The Royal Scottish Pipe Band Association has decided that scoresheets / crit sheets will not be provided to competitors in the final and semi-final rounds of the World Solo Drumming Championship.
According to a source within the organization, the decision was made in response to feedback from competitors in a questionnaire on how to improve the event.
“Finalists wanted more listening from adjudicators and less audit style adjudication,” said the source, who spoke on condition of anonymity. “[It’s] more in line with the big solo piping events.”
The no-scoresheets approach applies only to the final and semi-final rounds and not the heats, where written feedback will continue to be provided.
At publication time, RSPBA Chief Executive Ian Embelton had not responded to a request for more details.
The organization has also implemented a new system for the competition whereby competitors will have to compete in preliminary competitions in March and April at four branch contests. The system does away with the previous pre-qualifying system based on the previous year’s World Solo Championships results.
With the World Solo Drumming attracting competitors from far outside of Great Britain and Ireland, the qualifying system will potentially put them at a disadvantage, unless they make a second trip to the UK in the next few months to compete in one of the scheduled qualifying rounds.
“I don’t mind the new format,” said one long-time competitor in the adult competition, also speaking on condition that his name not be used. “It’s being progressive, which is good.”
The feedback and changes were reportedly coordinated by Grade 1 Police Scotland Fife Lead-Drummer Mick O’Neill, who is a member of the RSPBA’s Music Board, and Paul Turner of the Adjudicators Panel Management Board, and then approved by the Music Board, the APMB and the RSPBA’s Board of Directors.
“In theory, these changes make sense, and progression – or at least trying new things – is a positive, in my opinion,” said another veteran competitor in the adult snare event. “The timing of the announcement, relative to the events that will act as qualifiers, is a bit puzzling. It certainly doesn’t leave much room to make arrangements – time to practice with a piper, to make sure the piper has room in their calendar, and can be there to accompany, isn’t as easy as some might think. I firmly believe that, at the very least, the previous year’s winner, deserves a spot right through to the final. They’ve earned a spot to defend their title.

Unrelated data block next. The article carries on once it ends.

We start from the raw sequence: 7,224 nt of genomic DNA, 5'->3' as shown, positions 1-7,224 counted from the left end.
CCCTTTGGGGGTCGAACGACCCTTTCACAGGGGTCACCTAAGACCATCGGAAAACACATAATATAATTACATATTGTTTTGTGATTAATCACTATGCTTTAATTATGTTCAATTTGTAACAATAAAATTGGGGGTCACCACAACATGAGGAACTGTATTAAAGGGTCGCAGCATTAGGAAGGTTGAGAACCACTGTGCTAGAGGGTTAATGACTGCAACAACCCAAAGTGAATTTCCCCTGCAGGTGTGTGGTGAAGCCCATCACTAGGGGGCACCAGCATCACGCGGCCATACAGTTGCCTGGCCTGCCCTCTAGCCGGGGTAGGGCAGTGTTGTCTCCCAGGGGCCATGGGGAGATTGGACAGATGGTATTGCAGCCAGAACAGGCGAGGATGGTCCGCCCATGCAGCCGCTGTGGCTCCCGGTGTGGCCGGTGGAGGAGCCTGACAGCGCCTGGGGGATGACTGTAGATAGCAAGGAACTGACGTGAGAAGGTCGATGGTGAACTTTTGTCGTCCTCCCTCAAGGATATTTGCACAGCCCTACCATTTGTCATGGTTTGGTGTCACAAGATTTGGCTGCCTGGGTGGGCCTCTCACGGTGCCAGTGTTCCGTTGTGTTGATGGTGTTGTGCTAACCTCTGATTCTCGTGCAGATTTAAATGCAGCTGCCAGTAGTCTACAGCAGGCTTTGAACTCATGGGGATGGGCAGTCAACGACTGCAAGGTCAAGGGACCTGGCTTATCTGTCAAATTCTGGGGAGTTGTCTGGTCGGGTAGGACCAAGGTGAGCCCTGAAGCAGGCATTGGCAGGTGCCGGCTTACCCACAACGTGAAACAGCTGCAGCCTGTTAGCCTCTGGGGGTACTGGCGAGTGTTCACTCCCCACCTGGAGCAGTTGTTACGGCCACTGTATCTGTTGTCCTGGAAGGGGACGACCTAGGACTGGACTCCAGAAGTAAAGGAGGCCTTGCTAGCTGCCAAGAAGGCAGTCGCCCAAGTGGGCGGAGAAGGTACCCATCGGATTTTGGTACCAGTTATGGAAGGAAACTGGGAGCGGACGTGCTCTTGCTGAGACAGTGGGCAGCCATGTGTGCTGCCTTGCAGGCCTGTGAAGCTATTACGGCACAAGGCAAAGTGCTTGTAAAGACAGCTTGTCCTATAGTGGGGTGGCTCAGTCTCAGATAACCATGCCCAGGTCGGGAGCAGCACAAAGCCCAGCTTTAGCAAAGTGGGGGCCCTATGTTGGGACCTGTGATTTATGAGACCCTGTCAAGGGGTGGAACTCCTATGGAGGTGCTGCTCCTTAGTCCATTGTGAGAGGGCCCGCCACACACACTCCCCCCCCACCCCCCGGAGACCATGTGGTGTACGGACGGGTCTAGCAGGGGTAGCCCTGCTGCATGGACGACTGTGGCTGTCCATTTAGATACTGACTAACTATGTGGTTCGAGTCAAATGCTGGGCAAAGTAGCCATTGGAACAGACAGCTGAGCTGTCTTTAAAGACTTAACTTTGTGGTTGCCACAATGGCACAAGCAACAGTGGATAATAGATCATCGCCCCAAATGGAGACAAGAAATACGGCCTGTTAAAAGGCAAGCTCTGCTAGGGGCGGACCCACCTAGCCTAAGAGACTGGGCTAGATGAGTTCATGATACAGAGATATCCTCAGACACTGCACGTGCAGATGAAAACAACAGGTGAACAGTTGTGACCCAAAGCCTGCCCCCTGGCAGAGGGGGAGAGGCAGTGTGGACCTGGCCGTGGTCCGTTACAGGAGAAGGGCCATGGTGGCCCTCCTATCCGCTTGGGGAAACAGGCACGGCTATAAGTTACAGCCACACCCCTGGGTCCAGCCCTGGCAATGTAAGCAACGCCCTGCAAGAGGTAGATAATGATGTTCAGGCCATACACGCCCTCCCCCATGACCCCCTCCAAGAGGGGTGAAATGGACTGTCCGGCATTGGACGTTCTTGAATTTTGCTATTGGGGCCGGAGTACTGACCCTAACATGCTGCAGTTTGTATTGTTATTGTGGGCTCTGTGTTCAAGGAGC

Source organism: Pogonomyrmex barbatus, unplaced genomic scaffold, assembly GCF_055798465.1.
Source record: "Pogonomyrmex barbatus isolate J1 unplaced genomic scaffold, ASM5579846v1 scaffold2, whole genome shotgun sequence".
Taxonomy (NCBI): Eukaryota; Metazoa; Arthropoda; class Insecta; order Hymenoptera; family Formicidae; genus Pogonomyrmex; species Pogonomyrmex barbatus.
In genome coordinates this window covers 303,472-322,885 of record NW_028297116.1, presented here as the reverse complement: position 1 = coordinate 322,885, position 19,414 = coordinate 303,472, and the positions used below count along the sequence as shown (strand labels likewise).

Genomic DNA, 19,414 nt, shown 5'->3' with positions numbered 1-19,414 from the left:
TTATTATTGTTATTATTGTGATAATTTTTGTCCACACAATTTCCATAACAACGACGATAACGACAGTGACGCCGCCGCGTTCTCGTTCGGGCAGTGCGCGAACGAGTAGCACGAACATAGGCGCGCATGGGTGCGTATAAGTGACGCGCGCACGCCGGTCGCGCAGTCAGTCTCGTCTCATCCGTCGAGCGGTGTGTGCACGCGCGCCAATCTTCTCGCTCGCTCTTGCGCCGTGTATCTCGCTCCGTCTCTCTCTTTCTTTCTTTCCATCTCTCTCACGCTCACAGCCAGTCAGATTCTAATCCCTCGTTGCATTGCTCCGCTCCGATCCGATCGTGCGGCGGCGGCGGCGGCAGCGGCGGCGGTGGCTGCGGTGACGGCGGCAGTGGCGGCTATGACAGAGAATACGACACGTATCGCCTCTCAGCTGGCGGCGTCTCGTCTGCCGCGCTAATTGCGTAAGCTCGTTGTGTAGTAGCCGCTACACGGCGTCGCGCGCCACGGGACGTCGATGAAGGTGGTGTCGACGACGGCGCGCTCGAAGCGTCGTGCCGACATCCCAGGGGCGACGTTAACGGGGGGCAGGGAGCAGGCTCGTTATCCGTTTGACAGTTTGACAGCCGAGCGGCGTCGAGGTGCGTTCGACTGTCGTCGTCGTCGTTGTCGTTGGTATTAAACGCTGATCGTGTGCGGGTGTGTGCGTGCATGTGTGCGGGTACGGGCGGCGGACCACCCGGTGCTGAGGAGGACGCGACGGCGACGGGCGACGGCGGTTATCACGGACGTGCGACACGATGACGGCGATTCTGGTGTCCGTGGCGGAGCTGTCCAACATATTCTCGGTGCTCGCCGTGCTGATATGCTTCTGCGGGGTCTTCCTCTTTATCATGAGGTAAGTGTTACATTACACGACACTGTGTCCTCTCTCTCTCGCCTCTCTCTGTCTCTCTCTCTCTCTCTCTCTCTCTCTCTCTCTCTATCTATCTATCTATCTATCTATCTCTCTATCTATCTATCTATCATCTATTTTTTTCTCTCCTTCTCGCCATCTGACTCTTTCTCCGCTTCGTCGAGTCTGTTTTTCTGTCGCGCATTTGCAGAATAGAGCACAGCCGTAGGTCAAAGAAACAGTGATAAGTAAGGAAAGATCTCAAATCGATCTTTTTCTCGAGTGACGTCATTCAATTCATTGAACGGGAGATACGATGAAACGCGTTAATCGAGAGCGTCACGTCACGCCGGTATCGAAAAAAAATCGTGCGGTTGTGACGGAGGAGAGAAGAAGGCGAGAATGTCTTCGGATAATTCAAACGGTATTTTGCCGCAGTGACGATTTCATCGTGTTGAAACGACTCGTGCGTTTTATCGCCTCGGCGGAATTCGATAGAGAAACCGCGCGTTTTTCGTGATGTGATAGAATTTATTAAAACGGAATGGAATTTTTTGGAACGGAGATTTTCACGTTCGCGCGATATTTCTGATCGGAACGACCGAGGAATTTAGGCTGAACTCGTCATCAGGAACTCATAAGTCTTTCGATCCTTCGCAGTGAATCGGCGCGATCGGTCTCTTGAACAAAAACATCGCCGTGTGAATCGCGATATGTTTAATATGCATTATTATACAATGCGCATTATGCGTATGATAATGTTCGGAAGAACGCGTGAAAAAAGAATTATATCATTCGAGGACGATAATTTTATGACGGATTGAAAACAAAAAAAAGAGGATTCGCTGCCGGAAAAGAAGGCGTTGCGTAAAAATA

“Removing score sheets only makes sense if you’re going to have a panel discussion for the final result of each contest – which is actually how solo piping contests work. It appeared that most judges in the 2017 finals took notes, anyway. Not sure that removing the score sheets helped with the ‘just listening’ aspect of things. No score sheets in the semi-finals – I completely disagree with this.”
Scottish solo piping events traditionally do not provide scoresheets to competitors, the exception being a few select events sponsored by the Competing Pipers Association and CLASP amateur events run by the National Piping Centre. Throughout the rest of the world, scoresheets are standard for all solo and pipe band competitions, and the Scottish solo scene continually debates whether a more formal and standard feedback and accountability system of judging should be implemented.
The Adult World Solo Drumming Championship has been won eight times so far by Steven McWhirter, lead-drummer of Grade 1 Inveraray & District. McWhirter has won the event for a record seven straight years.
The 2018 World Solo Drumming Championship will be held on October 20th at Glasgow Caledonian University in Glasgow.